The lungs have a number of functions including transferring oxygen from the air into the blood, transferring carbon dioxide from the blood to the air, metabolizing a number of drugs, and controlling blood pressure. Blood from the entire body is pumped through the lungs many times each hour, which helps to filter out bacteria and cancer cells. If cancer cells actively divide into more and more cells, a tumor will develop in the lungs. This is called a metastatic lung tumor as it is from another part of the body. It is common that this type of tumor originates from one of the internal organs: mammary glands, the skin, connective tissues or bones. These tumors are typically spread throughout the lung fields; therefore, multiple masses are seen in the lungs on X-rays. In contrast, the cells of lung tissue can transform into a cancer and grow into a mass. This type of tumor is called a primary lung tumor. With time, this type of tumor can also spread to other regions of the lung. Signs and diagnosis Some dogs do not have any clinical signs of a lung tumor; however, the tumor can be found on chest X-rays. Warning signs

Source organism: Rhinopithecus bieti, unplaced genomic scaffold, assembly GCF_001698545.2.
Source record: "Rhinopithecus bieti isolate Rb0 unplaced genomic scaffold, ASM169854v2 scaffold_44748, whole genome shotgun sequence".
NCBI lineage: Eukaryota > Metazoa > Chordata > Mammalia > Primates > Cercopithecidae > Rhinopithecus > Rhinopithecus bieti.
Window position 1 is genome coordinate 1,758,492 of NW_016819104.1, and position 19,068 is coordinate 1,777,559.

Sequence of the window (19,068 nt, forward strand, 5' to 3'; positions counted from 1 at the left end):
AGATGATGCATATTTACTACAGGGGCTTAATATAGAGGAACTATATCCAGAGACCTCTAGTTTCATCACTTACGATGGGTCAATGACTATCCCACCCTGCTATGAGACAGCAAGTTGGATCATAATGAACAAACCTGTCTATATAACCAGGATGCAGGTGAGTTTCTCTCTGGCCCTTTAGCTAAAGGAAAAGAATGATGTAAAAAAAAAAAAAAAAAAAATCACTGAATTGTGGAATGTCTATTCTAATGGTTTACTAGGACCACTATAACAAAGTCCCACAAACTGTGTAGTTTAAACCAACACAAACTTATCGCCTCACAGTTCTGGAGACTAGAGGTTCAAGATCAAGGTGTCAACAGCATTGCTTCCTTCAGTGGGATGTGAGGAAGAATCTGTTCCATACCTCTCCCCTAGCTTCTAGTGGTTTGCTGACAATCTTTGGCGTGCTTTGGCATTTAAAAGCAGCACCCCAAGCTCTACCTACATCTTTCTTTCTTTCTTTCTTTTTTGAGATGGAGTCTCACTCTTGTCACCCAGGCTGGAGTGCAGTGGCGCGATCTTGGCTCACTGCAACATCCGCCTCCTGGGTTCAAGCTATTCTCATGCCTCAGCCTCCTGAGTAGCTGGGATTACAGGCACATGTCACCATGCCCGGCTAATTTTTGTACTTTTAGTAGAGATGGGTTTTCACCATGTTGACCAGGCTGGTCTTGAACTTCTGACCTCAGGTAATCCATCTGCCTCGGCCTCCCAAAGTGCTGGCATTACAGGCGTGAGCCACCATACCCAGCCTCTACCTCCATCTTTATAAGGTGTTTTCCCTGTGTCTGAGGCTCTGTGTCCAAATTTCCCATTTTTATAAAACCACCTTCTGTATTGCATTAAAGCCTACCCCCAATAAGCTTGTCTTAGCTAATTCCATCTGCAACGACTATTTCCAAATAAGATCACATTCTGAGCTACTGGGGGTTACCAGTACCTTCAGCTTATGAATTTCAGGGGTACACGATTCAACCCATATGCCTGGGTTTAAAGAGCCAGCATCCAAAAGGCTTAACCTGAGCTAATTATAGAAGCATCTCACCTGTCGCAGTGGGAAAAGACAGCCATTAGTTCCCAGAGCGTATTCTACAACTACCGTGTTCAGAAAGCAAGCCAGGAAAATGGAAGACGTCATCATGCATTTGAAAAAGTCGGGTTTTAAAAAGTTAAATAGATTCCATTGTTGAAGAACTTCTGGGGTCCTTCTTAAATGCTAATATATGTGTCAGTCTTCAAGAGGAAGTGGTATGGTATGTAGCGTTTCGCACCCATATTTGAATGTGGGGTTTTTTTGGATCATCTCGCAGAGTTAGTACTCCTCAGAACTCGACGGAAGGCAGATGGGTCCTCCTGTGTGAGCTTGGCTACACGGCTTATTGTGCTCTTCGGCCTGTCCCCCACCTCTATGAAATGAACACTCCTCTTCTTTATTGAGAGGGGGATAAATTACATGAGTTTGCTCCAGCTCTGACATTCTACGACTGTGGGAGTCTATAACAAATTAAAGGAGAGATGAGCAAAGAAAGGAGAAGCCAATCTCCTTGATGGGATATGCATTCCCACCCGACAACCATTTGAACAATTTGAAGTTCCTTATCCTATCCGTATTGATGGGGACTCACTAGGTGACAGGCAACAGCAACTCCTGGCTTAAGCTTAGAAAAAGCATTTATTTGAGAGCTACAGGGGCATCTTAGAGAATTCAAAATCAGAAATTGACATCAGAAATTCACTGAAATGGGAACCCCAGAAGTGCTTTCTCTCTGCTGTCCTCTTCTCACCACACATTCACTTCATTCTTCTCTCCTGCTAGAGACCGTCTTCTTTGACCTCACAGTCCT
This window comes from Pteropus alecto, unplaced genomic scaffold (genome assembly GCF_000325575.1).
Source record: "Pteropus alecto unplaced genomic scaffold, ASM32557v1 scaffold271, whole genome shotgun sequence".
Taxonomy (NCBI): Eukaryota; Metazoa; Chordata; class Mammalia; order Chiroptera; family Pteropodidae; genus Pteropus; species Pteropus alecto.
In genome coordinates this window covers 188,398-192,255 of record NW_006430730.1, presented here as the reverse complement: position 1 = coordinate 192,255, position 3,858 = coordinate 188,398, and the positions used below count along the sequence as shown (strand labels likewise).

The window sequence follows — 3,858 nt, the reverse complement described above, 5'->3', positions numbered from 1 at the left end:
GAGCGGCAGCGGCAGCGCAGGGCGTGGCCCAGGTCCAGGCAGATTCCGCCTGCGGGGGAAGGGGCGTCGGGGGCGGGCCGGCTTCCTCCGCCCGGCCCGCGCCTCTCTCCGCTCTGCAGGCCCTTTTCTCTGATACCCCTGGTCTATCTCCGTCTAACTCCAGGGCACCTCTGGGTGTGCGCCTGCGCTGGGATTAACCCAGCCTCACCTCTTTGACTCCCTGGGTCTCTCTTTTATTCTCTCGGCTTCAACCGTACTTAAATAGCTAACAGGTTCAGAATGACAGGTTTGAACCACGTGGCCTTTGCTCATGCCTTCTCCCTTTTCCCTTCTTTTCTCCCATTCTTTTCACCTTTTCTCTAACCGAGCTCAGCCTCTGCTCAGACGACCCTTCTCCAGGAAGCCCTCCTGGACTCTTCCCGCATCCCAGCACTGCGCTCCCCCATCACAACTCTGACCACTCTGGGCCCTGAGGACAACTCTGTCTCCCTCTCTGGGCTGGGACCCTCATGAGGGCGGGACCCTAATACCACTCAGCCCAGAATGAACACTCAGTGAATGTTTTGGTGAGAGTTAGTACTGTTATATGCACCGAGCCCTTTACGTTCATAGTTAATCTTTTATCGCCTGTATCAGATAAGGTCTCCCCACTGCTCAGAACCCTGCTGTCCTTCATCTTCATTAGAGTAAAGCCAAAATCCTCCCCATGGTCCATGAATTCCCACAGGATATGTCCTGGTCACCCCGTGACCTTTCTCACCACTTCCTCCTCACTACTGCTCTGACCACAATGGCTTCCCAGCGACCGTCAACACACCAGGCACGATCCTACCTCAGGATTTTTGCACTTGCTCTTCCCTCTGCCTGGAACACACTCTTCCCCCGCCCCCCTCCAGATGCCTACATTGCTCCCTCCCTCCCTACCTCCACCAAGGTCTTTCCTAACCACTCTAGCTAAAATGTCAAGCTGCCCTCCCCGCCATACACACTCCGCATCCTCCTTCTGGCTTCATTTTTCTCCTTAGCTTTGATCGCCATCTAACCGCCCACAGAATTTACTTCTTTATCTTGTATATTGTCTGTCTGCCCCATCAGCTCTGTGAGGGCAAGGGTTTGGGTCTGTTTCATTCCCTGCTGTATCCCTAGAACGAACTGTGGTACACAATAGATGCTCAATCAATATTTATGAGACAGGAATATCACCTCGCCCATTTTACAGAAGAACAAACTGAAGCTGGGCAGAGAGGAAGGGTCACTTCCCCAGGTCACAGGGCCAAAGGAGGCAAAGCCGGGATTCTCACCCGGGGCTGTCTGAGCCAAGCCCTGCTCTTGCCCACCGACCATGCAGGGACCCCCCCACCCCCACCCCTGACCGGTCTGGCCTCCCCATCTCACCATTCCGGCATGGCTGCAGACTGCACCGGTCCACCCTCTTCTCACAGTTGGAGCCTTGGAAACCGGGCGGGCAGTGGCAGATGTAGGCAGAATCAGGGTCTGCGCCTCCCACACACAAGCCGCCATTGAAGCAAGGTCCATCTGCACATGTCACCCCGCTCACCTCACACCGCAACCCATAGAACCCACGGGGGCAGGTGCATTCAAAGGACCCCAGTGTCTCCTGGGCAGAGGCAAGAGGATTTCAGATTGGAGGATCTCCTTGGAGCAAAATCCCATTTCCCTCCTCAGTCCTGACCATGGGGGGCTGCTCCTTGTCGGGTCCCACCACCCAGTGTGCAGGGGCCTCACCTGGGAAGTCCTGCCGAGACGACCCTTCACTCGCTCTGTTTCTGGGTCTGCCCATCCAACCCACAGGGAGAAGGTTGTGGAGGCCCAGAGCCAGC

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Lung Lobe Torsion